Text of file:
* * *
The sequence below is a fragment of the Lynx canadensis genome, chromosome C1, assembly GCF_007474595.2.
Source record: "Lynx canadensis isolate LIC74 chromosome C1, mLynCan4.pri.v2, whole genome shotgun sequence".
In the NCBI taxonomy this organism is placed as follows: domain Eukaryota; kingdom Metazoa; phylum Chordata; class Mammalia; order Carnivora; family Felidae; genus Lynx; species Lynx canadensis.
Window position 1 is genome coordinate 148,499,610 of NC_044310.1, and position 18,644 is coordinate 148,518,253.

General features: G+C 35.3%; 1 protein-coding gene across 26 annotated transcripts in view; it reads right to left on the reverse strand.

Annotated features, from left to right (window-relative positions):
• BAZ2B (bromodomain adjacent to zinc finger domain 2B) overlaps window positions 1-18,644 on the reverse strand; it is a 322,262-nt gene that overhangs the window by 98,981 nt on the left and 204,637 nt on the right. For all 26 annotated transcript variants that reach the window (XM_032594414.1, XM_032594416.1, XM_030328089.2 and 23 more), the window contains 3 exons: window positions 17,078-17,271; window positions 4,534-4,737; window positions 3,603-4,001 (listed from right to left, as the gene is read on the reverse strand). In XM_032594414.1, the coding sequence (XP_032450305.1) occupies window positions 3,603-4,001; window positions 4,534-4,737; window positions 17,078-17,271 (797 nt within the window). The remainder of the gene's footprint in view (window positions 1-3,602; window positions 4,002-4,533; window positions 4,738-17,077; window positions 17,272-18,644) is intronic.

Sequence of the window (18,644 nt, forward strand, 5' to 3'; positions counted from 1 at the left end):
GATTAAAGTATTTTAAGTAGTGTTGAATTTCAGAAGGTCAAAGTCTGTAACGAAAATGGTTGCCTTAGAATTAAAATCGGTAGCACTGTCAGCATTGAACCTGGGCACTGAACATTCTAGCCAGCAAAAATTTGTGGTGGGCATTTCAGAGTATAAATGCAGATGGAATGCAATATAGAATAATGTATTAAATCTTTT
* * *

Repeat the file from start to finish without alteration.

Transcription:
The sequence below is a fragment of the Lynx canadensis genome, chromosome C1, assembly GCF_007474595.2.
Source record: "Lynx canadensis isolate LIC74 chromosome C1, mLynCan4.pri.v2, whole genome shotgun sequence".
In the NCBI taxonomy this organism is placed as follows: domain Eukaryota; kingdom Metazoa; phylum Chordata; class Mammalia; order Carnivora; family Felidae; genus Lynx; species Lynx canadensis.
Window position 1 is genome coordinate 148,499,610 of NC_044310.1, and position 18,644 is coordinate 148,518,253.

General features: G+C 35.3%; 1 protein-coding gene across 26 annotated transcripts in view; it reads right to left on the reverse strand.

Annotated features, from left to right (window-relative positions):
• BAZ2B (bromodomain adjacent to zinc finger domain 2B) overlaps window positions 1-18,644 on the reverse strand; it is a 322,262-nt gene that overhangs the window by 98,981 nt on the left and 204,637 nt on the right. For all 26 annotated transcript variants that reach the window (XM_032594414.1, XM_032594416.1, XM_030328089.2 and 23 more), the window contains 3 exons: window positions 17,078-17,271; window positions 4,534-4,737; window positions 3,603-4,001 (listed from right to left, as the gene is read on the reverse strand). In XM_032594414.1, the coding sequence (XP_032450305.1) occupies window positions 3,603-4,001; window positions 4,534-4,737; window positions 17,078-17,271 (797 nt within the window). The remainder of the gene's footprint in view (window positions 1-3,602; window positions 4,002-4,533; window positions 4,738-17,077; window positions 17,272-18,644) is intronic.

Sequence of the window (18,644 nt, forward strand, 5' to 3'; positions counted from 1 at the left end):
GATTAAAGTATTTTAAGTAGTGTTGAATTTCAGAAGGTCAAAGTCTGTAACGAAAATGGTTGCCTTAGAATTAAAATCGGTAGCACTGTCAGCATTGAACCTGGGCACTGAACATTCTAGCCAGCAAAAATTTGTGGTGGGCATTTCAGAGTATAAATGCAGATGGAATGCAATATAGAATAATGTATTAAATCTTTT